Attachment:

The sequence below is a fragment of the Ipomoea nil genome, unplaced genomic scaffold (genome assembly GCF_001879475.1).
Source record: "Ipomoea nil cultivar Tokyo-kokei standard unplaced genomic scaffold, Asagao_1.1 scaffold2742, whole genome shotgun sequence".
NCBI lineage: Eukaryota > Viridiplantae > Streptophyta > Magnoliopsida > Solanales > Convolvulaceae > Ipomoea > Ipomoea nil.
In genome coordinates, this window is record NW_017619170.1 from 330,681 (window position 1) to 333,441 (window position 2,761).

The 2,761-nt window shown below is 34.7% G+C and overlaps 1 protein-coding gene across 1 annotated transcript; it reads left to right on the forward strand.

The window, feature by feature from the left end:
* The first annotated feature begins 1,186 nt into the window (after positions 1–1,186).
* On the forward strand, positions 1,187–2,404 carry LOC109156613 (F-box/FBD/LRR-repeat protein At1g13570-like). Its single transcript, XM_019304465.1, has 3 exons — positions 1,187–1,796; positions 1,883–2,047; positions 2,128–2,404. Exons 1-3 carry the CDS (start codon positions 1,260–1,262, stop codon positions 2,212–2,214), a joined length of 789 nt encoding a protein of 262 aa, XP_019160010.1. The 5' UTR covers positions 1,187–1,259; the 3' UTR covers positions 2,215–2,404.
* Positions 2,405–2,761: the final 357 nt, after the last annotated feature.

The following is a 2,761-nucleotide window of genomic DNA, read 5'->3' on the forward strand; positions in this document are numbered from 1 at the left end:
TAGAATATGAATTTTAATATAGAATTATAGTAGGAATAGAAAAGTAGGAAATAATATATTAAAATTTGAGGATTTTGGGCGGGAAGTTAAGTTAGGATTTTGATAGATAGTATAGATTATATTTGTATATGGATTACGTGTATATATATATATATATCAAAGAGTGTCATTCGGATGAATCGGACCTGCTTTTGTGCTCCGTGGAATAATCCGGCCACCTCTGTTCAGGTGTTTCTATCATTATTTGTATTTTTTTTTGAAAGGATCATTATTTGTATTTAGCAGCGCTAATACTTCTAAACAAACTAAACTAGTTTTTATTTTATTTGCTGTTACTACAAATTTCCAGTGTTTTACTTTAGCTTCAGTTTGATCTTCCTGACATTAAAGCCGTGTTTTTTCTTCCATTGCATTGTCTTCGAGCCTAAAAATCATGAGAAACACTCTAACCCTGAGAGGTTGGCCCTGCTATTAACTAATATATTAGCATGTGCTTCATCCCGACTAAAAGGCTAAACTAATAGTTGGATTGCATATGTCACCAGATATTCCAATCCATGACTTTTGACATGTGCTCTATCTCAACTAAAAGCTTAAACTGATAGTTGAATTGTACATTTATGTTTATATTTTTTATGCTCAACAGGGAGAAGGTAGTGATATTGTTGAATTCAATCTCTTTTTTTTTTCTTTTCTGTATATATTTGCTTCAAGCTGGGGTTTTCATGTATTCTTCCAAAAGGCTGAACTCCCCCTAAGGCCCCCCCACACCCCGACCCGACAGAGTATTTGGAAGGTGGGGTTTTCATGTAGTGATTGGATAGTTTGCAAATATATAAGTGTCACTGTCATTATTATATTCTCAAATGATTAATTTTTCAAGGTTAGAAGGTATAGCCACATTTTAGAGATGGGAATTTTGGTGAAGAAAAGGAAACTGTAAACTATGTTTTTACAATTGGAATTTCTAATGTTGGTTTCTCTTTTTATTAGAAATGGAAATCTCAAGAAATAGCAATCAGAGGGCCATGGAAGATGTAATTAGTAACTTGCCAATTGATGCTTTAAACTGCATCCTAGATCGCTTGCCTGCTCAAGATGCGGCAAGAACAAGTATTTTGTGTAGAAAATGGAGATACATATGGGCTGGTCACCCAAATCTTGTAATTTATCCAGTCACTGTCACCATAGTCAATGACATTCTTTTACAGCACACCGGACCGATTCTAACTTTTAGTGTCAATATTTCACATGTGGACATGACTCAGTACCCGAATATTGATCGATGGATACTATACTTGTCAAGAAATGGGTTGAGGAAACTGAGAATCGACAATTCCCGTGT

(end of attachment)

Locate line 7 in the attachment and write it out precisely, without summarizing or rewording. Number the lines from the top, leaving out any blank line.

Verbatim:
* The first annotated feature begins 1,186 nt into the window (after positions 1–1,186).